Soul Possessor

Imagine for a moment what it would feel like if a malevolent spirit or entity entered your body and you completely lost control, but somehow still continued to exist. The idea can be cute, as it was in the case of the movie Soul, (which I watched solely because of the Trent Reznor and Atticus Ross soundtrack) but when the idea is put to use for darker purposes, you end up with something far more sinister.

You end up with a movie like Possessor (2020).

Directed by Brandon Cronenburg and shot claustrophobically close, the movie follows Tasya Voss, a high-profile corporate assassin that uses mind-jacking technology to carry out her kills. We meet Tasya at a low point. Before first assassination, you see Tasya Voss’s character, in skin suit, laugh maniacally in the mirror as she adjusts a control dial. Then, she carries out her first murder, something far more akin to a crime of passion than an assassination by a professional, brutally stabbing the victim. 

It’s quite violent and more than a little disturbing.   

The technology is simple in presentation, a mechanical hood with a shape reminiscent of a plague doctor mask goes over Tasya Voss’s face and she gets to play master puppeteer. When she wakes up from her first kill in her own body, it’s clear that she’s still foggy and visibly distraught. She barely passes diagnostic questions and when she returns to her daily life, she awkwardly goes through the motions with a husband and child; a blank stare while making love, a flat affect while the child reaches a milestone.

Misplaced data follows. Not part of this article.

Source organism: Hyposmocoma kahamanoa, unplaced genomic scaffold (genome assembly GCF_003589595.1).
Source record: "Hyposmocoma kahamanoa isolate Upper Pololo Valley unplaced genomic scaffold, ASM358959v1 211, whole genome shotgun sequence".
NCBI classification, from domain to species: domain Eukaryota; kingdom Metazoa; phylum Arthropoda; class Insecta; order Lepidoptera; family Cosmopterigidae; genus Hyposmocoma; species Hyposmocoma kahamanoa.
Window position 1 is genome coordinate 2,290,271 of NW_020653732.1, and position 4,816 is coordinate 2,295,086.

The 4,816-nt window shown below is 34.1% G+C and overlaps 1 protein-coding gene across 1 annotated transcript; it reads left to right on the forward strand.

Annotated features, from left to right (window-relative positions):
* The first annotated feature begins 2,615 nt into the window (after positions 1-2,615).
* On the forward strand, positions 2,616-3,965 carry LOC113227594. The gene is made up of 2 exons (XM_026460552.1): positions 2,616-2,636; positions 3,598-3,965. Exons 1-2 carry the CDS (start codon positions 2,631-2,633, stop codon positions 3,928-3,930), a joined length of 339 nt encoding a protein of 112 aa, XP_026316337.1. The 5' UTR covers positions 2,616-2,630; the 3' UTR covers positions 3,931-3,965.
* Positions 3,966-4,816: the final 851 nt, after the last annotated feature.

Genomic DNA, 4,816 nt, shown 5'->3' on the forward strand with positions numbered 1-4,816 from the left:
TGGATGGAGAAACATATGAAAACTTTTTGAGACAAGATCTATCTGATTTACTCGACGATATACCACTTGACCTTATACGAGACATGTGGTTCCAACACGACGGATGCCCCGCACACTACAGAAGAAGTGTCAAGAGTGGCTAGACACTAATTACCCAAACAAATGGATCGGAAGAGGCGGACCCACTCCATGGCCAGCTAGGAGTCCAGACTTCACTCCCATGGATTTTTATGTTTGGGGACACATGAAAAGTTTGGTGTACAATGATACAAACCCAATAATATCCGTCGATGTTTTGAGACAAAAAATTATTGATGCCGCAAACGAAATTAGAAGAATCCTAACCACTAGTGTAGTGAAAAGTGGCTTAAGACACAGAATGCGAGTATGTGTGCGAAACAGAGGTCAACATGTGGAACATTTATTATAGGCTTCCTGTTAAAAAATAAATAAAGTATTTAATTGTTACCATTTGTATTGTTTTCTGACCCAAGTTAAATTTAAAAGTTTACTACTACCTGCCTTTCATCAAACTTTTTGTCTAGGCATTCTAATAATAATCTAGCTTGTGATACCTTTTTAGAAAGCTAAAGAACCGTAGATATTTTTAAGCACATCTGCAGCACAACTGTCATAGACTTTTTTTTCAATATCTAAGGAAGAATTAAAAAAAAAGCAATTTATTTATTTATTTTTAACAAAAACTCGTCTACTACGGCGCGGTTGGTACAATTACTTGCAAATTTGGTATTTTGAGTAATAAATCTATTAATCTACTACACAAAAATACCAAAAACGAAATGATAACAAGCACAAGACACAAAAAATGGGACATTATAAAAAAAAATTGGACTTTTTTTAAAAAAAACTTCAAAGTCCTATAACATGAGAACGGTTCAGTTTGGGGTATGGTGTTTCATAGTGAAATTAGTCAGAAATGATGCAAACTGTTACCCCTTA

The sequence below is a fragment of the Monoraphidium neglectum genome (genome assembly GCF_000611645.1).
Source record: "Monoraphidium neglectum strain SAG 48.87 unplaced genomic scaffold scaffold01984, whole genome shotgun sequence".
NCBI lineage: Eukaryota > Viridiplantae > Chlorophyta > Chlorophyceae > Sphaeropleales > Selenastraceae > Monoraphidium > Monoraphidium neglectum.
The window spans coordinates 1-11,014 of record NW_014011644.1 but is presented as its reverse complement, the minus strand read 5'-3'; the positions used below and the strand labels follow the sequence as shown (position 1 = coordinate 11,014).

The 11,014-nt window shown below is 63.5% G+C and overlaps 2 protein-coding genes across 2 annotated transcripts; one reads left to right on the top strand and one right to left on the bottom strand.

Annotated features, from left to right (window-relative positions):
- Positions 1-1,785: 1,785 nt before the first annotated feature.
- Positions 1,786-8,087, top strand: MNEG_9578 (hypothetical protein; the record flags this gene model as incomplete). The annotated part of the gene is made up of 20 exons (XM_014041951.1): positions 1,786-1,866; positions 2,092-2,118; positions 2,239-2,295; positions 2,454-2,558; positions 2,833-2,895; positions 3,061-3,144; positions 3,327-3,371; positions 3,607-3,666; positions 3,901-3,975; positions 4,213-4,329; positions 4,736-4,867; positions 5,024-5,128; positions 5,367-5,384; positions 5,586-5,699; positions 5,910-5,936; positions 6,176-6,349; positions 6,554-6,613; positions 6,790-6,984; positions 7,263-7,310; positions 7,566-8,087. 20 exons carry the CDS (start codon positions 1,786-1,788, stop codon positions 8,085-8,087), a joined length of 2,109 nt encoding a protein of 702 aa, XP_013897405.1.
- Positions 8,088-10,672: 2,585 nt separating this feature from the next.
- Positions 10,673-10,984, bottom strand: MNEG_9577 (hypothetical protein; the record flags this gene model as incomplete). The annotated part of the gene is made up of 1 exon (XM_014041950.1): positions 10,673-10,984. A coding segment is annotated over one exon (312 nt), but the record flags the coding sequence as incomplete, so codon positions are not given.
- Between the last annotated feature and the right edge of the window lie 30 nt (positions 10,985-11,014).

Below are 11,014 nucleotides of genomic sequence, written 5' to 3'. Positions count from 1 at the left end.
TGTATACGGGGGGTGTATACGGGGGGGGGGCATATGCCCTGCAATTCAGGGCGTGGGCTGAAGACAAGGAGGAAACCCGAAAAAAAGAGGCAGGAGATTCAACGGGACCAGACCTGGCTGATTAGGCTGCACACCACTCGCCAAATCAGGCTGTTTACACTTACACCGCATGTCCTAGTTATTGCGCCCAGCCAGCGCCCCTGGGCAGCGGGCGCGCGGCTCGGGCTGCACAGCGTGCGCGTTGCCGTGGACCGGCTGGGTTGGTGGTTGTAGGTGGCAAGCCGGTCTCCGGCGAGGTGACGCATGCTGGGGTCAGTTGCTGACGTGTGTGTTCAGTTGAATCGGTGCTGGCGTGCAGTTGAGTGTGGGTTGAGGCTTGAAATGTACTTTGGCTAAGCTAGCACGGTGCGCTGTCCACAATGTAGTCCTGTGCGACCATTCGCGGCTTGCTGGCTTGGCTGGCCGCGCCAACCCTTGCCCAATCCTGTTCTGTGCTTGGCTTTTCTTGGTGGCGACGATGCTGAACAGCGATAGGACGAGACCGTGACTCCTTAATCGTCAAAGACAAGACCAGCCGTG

As soon as Tasya can get away, she calls to ask for another mission. 

Throughout the next mission, it’s clear that Tasya is not only addicted to other people’s lives–she makes love to her host’s wife and seems perfectly at ease pretending to be someone else, even enjoying it–she prefers other’s lives to her own. So much so, in fact, that she loses ground to her host after she carries out her next assassination and an intense psychological battle plays out. Interspersed with mind-bending editing sequences, the host symbolically rips Tasya Voss’s face off and places it on his own as a crude mask. Tasya’s no longer in control, but she’s not altogether gone, either, because the host, now on the run for murder, tracks down Tasya’s real-life world. I can’t spoil the end, but the revelations are truly shocking.   

It’s not something pleasant to imagine, but Possessor isn’t a light horror film. It’s an artistic masterpiece that poses tough questions about what lengths we can go to escape our daily lives, and an unflinching look at how technology like this could be used to criminal advantage.

If you want something cute, go watch Soul. If you want something to really think about, watch Possessor. You won’t forget it.



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